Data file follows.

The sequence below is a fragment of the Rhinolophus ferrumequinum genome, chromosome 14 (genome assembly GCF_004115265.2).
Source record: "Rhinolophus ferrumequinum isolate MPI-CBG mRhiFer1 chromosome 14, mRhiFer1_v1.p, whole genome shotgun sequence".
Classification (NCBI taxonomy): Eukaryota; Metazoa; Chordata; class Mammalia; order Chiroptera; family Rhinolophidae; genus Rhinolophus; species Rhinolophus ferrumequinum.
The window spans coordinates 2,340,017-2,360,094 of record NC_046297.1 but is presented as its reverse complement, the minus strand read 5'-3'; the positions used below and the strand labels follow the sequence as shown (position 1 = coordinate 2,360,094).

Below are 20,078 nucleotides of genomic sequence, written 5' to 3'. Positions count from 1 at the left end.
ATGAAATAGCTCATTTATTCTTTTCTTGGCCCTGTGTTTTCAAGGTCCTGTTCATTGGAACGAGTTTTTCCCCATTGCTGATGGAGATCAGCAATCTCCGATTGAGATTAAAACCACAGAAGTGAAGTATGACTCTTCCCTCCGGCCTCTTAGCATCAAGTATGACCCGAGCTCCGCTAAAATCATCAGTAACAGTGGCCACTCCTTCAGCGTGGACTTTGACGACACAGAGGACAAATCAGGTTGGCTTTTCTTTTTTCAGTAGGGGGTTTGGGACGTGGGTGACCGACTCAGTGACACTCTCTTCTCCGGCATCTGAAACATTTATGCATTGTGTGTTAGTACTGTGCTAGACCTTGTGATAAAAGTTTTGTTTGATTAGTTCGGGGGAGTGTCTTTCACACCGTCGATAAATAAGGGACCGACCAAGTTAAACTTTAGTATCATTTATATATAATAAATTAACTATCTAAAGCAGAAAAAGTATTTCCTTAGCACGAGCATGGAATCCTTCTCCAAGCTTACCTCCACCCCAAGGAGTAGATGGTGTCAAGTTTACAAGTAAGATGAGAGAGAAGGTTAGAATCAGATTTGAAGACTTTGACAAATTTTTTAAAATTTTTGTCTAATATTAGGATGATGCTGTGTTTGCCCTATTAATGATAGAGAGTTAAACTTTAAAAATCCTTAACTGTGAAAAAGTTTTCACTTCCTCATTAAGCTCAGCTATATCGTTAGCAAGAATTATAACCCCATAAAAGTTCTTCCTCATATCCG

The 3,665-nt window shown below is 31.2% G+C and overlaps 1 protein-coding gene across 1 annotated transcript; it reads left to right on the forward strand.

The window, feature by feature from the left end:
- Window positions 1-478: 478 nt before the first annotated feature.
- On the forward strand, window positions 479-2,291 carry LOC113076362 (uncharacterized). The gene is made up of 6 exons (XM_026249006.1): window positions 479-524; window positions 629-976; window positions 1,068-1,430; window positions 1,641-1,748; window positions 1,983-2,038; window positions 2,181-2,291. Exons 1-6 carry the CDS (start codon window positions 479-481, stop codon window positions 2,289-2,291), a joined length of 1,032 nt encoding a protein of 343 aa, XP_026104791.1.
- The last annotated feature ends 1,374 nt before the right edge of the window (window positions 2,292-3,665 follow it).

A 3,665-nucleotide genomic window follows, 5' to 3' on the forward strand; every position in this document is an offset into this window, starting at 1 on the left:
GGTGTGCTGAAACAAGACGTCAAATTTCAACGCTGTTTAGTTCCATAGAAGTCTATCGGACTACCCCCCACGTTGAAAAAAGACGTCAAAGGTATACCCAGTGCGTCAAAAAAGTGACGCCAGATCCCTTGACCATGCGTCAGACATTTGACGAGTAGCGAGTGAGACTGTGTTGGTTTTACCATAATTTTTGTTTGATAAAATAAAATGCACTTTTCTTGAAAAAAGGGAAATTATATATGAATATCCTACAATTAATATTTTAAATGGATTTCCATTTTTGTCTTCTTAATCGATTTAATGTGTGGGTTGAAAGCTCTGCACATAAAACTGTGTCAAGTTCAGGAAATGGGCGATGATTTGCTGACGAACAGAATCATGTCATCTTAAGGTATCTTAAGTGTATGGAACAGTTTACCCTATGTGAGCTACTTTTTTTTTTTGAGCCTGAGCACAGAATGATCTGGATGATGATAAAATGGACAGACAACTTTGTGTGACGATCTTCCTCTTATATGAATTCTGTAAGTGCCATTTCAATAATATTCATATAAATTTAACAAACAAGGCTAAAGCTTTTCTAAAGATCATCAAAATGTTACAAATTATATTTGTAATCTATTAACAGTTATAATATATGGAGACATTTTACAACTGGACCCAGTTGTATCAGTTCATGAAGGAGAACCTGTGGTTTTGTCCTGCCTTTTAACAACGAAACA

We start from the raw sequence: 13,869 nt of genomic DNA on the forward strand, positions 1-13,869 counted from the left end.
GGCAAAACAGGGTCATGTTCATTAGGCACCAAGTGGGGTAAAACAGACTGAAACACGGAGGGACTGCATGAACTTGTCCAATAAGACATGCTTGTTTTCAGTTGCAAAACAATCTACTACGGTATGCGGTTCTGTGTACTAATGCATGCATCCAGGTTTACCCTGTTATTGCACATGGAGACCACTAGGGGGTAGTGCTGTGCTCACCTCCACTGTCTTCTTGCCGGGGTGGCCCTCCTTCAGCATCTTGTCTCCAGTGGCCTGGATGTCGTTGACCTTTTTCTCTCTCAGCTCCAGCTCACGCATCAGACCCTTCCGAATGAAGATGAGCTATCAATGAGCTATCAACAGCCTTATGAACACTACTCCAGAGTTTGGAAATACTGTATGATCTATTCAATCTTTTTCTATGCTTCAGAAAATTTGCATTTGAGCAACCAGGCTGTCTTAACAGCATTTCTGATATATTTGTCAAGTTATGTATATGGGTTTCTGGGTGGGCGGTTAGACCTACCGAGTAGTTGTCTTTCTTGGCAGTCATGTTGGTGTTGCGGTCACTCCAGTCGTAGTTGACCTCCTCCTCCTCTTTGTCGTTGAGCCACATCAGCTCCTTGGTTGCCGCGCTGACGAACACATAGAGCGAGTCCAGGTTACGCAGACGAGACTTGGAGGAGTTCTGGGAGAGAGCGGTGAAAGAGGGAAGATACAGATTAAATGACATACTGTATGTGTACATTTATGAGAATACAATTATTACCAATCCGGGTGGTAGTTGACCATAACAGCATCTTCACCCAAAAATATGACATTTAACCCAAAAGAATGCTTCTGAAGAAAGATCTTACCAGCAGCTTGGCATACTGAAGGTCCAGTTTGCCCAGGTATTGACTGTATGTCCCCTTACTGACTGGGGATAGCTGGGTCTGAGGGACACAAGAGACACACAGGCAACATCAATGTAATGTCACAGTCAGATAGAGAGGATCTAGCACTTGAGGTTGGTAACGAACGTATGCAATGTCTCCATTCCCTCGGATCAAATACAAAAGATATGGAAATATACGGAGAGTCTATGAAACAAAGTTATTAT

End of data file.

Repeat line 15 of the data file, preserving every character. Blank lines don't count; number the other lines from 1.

GGCAAAACAGGGTCATGTTCATTAGGCACCAAGTGGGGTAAAACAGACTGAAACACGGAGGGACTGCATGAACTTGTCCAATAAGACATGCTTGTTTTCAGTTGCAAAACAATCTACTACGGTATGCGGTTCTGTGTACTAATGCATGCATCCAGGTTTACCCTGTTATTGCACATGGAGACCACTAGGGGGTAGTGCTGTGCTCACCTCCACTGTCTTCTTGCCGGGGTGGCCCTCCTTCAGCATCTTGTCTCCAGTGGCCTGGATGTCGTTGACCTTTTTCTCTCTCAGCTCCAGCTCACGCATCAGACCCTTCCGAATGAAGATGAGCTATCAATGAGCTATCAACAGCCTTATGAACACTACTCCAGAGTTTGGAAATACTGTATGATCTATTCAATCTTTTTCTATGCTTCAGAAAATTTGCATTTGAGCAACCAGGCTGTCTTAACAGCATTTCTGATATATTTGTCAAGTTATGTATATGGGTTTCTGGGTGGGCGGTTAGACCTACCGAGTAGTTGTCTTTCTTGGCAGTCATGTTGGTGTTGCGGTCACTCCAGTCGTAGTTGACCTCCTCCTCCTCTTTGTCGTTGAGCCACATCAGCTCCTTGGTTGCCGCGCTGACGAACACATAGAGCGAGTCCAGGTTACGCAGACGAGACTTGGAGGAGTTCTGGGAGAGAGCGGTGAAAGAGGGAAGATACAGATTAAATGACATACTGTATGTGTACATTTATGAGAATACAATTATTACCAATCCGGGTGGTAGTTGACCATAACAGCATCTTCACCCAAAAATATGACATTTAACCCAAAAGAATGCTTCTGAAGAAAGATCTTACCAGCAGCTTGGCATACTGAAGGTCCAGTTTGCCCAGGTATTGACTGTATGTCCCCTTACTGACTGGGGATAGCTGGGTCTGAGGGACACAAGAGACACACAGGCAACATCAATGTAATGTCACAGTCAGATAGAGAGGATCTAGCACTTGAGGTTGGTAACGAACGTATGCAATGTCTCCATTCCCTCGGATCAAATACAAAAGATATGGAAATATACGGAGAGTCTATGAAACAAAGTTATTAT